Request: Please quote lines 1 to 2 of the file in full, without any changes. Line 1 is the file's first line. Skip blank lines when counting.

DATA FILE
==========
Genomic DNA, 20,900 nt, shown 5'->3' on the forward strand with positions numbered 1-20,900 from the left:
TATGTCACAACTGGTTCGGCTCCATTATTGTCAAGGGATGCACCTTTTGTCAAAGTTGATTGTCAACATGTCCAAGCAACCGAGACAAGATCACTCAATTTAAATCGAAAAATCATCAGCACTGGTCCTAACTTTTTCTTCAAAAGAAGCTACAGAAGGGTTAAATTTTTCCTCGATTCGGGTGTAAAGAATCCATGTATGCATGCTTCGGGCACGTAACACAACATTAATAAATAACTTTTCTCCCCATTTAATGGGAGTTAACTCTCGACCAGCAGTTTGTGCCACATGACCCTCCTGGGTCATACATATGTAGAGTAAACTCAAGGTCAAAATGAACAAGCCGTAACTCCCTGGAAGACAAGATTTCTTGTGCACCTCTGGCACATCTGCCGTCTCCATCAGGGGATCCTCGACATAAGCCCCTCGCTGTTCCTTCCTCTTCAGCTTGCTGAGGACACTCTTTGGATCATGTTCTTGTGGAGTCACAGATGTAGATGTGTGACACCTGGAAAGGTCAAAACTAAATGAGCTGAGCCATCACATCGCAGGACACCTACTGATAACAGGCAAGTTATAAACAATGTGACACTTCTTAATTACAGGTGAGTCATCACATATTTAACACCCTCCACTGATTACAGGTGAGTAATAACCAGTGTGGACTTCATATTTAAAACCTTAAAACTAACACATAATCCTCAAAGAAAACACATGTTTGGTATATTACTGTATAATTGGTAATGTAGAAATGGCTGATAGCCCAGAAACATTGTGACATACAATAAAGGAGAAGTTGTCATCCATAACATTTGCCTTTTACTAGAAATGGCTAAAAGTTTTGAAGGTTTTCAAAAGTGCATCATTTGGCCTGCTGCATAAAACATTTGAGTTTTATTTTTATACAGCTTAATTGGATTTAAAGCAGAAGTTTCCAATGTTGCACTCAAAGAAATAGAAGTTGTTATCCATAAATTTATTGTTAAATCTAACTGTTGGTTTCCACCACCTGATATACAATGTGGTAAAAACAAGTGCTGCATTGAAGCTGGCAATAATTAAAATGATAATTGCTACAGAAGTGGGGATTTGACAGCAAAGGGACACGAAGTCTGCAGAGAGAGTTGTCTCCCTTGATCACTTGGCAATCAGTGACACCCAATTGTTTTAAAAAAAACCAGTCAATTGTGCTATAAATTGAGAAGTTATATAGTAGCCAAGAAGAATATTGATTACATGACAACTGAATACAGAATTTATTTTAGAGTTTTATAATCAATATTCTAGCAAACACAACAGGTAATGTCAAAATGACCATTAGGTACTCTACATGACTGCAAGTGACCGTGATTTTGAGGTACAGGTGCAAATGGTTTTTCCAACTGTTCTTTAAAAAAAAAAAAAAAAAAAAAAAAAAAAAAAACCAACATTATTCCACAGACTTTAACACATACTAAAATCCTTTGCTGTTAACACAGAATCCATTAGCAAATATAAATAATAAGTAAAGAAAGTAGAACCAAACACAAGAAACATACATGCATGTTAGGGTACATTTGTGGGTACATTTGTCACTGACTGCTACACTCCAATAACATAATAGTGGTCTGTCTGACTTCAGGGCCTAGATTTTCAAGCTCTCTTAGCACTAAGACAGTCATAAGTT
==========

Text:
Genomic DNA, 20,900 nt, shown 5'->3' on the forward strand with positions numbered 1-20,900 from the left:
TATGTCACAACTGGTTCGGCTCCATTATTGTCAAGGGATGCACCTTTTGTCAAAGTTGATTGTCAACATGTCCAAGCAACCGAGACAAGATCACTCAATTTAAATCGAAAAATCATCAGCACTGGTCCTAACTTTTTCTTCAAAAGAAGCTACAGAAGGGTTAAATTTTTCCTCGATTCGGGTGTAAAGAATCCATGTATGCATGCTTCGGGCACGTAACACAACATTAATAAATAACTTTTCTCCCCATTTAATGGGAGTTAACTCTCGACCAGCAGTTTGTGCCACATGACCCTCCTGGGTCATACATATGTAGAGTAAACTCAAGGTCAAAATGAACAAGCCGTAACTCCCTGGAAGACAAGATTTCTTGTGCACCTCTGGCACATCTGCCGTCTCCATCAGGGGATCCTCGACATAAGCCCCTCGCTGTTCCTTCCTCTTCAGCTTGCTGAGGACACTCTTTGGATCATGTTCTTGTGGAGTCACAGATGTAGATGTGTGACACCTGGAAAGGTCAAAACTAAATGAGCTGAGCCATCACATCGCAGGACACCTACTGATAACAGGCAAGTTATAAACAATGTGACACTTCTTAATTACAGGTGAGTCATCACATATTTAACACCCTCCACTGATTACAGGTGAGTAATAACCAGTGTGGACTTCATATTTAAAACCTTAAAACTAACACATAATCCTCAAAGAAAACACATGTTTGGTATATTACTGTATAATTGGTAATGTAGAAATGGCTGATAGCCCAGAAACATTGTGACATACAATAAAGGAGAAGTTGTCATCCATAACATTTGCCTTTTACTAGAAATGGCTAAAAGTTTTGAAGGTTTTCAAAAGTGCATCATTTGGCCTGCTGCATAAAACATTTGAGTTTTATTTTTATACAGCTTAATTGGATTTAAAGCAGAAGTTTCCAATGTTGCACTCAAAGAAATAGAAGTTGTTATCCATAAATTTATTGTTAAATCTAACTGTTGGTTTCCACCACCTGATATACAATGTGGTAAAAACAAGTGCTGCATTGAAGCTGGCAATAATTAAAATGATAATTGCTACAGAAGTGGGGATTTGACAGCAAAGGGACACGAAGTCTGCAGAGAGAGTTGTCTCCCTTGATCACTTGGCAATCAGTGACACCCAATTGTTTTAAAAAAAACCAGTCAATTGTGCTATAAATTGAGAAGTTATATAGTAGCCAAGAAGAATATTGATTACATGACAACTGAATACAGAATTTATTTTAGAGTTTTATAATCAATATTCTAGCAAACACAACAGGTAATGTCAAAATGACCATTAGGTACTCTACATGACTGCAAGTGACCGTGATTTTGAGGTACAGGTGCAAATGGTTTTTCCAACTGTTCTTTAAAAAAAAAAAAAAAAAAAAAAAAAAAAAAAACCAACATTATTCCACAGACTTTAACACATACTAAAATCCTTTGCTGTTAACACAGAATCCATTAGCAAATATAAATAATAAGTAAAGAAAGTAGAACCAAACACAAGAAACATACATGCATGTTAGGGTACATTTGTGGGTACATTTGTCACTGACTGCTACACTCCAATAACATAATAGTGGTCTGTCTGACTTCAGGGCCTAGATTTTCAAGCTCTCTTAGCACTAAGACAGTCATAAGTT